What Is Scleritis?
Scleritis is an inflammation of the sclera, the white outer covering of the eye. The sclera is whitish in color and is made of collagen. Blood vessels travel through and on top of the sclera and can be involved in scleritis.
Scleritis can be destructive to the eye, causing intense pain and loss of vision for some people. Although scleritis may be associated with trauma or infection, more than half of scleritis cases are associated with an underlying systemic disease such as rheumatoid arthritis, ankylosing spondylitis, systemic lupus erythematosus, polyarteritis nodosa, Wegener’s granulomatosis, herpes zoster virus, gout, and syphilis.
Scleritis is thought to be sign of inflammation that may be present elsewhere in the body. It occurs most commonly between the ages of 30 and 60 years of age, and usually affects more women than men.
Scleritis usually develops in one eye, but may affect both eyes together. The main symptoms of scleritis are pain and redness in the white part of the eye that sometimes becomes severe. Other symptoms may include the following:
- Eye pain that may involve the head and face
- Light sensitivity
- Blurred or decreased vision
- Eye redness (due to dilated blood vessels that may make the area appear darker red and take on a bluish hue.)
There are two main types of scleritis: anterior and posterior. Scleritis is categorized depending on what part of the eye is affected.
Anterior scleritis can be further divided into the following three types:
Diffuse Scleritis: The most common type of scleritis, involving the front half of the sclera.
Nodular Scleritis: Small, tender nodules form on the sclera, representing generalized inflammation.
Necrotizing Scleritis: Also known as scleromalacia perforans, this type can be very serious and may result in loss of vision. This type is more frequently associated with systemic autoimmune disorders.
Posterior scleritis can be a much more severe form of the disease and sometimes difficult to diagnose. It is described as change in the thickness of the posterior aspect of the globe, thickening of the posterior coats of the eye (choroid and sclera), and retrobulbar edema. Posterior scleritis is the rarest form of scleritis, involving the back part of the eye. This type may make the eye more susceptible to muscle problems, retinal detachment and angle closure glaucoma.
Many causes of scleritis are idiopathic, or occurring for an unknown reason. Doctors never find a direct cause. Scleritis seems to be most often associated with inflammation occurring in the body from autoimmune conditions. Rarely, it is caused by infections and trauma.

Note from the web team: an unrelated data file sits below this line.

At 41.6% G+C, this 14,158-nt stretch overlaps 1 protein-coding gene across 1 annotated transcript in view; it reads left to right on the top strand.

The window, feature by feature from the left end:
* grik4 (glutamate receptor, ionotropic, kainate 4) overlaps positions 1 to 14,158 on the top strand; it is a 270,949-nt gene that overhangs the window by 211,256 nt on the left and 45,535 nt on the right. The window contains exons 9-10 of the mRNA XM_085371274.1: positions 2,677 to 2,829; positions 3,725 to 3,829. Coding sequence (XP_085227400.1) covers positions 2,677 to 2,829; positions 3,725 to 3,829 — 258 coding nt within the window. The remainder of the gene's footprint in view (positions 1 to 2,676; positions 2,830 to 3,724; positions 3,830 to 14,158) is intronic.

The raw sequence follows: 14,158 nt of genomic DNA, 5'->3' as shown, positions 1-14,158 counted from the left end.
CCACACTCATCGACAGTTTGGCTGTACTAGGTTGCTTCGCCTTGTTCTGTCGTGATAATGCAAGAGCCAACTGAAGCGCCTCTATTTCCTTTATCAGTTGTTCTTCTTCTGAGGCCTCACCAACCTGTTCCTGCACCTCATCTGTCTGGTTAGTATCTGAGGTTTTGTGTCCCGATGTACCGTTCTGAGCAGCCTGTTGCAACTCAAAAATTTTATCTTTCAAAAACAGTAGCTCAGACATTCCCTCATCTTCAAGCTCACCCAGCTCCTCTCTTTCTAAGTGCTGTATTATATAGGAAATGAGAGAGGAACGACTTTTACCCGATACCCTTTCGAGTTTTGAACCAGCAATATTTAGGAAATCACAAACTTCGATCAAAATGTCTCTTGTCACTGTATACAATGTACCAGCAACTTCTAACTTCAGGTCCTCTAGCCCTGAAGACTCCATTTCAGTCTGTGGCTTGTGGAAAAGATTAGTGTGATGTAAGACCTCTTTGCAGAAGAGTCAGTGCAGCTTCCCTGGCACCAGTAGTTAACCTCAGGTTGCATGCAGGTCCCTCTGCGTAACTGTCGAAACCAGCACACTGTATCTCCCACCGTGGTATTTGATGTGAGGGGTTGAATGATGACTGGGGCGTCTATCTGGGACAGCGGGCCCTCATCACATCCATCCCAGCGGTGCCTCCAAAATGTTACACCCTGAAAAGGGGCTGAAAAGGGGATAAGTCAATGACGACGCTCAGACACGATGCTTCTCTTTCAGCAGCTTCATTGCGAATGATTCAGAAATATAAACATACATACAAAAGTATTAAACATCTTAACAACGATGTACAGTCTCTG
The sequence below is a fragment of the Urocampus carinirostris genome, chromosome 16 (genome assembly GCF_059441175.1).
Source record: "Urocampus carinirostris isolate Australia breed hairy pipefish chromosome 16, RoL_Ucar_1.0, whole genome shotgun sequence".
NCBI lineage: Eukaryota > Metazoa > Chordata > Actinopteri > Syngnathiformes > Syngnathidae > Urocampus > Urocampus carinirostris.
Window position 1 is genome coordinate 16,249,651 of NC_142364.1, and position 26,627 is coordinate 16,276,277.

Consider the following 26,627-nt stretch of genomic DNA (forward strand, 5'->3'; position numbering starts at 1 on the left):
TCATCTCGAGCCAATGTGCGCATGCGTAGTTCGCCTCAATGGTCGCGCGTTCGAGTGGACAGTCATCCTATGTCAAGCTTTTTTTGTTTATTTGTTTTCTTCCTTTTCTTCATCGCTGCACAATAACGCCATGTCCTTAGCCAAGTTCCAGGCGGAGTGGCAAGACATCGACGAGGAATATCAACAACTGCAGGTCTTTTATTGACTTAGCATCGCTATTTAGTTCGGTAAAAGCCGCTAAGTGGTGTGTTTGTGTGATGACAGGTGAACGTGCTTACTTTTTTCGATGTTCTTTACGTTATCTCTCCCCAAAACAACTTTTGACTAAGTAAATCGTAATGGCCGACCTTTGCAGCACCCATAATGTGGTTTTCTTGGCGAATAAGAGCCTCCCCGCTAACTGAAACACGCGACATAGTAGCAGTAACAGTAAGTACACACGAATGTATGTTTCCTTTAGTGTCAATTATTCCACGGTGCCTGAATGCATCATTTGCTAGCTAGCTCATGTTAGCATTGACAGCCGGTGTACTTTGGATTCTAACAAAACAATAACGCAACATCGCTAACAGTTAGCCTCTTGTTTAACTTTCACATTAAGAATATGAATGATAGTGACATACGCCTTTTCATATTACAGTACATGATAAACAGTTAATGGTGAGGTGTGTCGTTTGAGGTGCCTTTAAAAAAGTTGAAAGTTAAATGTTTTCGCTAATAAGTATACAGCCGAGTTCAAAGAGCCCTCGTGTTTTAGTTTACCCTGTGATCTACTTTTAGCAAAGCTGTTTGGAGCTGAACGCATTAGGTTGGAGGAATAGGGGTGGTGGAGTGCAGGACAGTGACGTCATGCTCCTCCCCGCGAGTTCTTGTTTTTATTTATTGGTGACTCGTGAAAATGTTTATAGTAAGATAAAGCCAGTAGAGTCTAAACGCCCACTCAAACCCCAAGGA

Doctors diagnose scleritis by evaluating your medical history. You will be given tests to measure your visual acuity and intraocular pressure. Your doctor will examine your eyes by using a slit lamp biomicroscope. Also, your eyes will be dilated to examine the inside of your eyes. Your doctor may use certain eye drops to help distinguish between scleritis and episcleritis, a condition that may also be associated with autoimmune disorders but involves the tissue and vessels in the tissue between the sclera and the conjunctiva.
If left untreated, scleritis can lead to significant loss of vision. Scleritis is usually treated with oral anti-inflammatory medications, such as ibuprofen or prescription strength non-steroidal anti-inflammatory drugs. Oral steroids are often prescribed as is a direct injection of steroids into the tissue itself. Immunosuppressive drugs are sometimes used. Scleritis does not usually respond well to topical eye drop medication, however, so some doctors prescribe topical steroids and nonsteroidal anti-inflammatories. Treatment of associated problems with scleritis, such as glaucoma, may also be required.
Because many cases of scleritis are associated with an underlying systemic disease, treatment is centered around treating that disease to stop the progression of scleritis.
Because scleritis is a condition that usually develops due to some underlying inflammation in the eye, the majority of healthy individuals do not have to worry about developing scleritis. However, if you suffer from autoimmune disorders, there are a few things doctors recommend to avoid scleritis:
- Pay attention to the systemic condition you may have that could predispose you to developing scleritis. Keep your doctor visits and take your medication. Even though you may feel fine, you could have inflammation developing silently.
- Stay out of the wind and air. Although this is more common in episcleritis, some cases of scleritis have developed from external exposure such as constant wind and sun.
- Eat healthy and take a multivitamin. Medical journals have reported cases of scleritis that were thought to be caused by a lack of certain vitamins, namely vitamin B12, C, and D.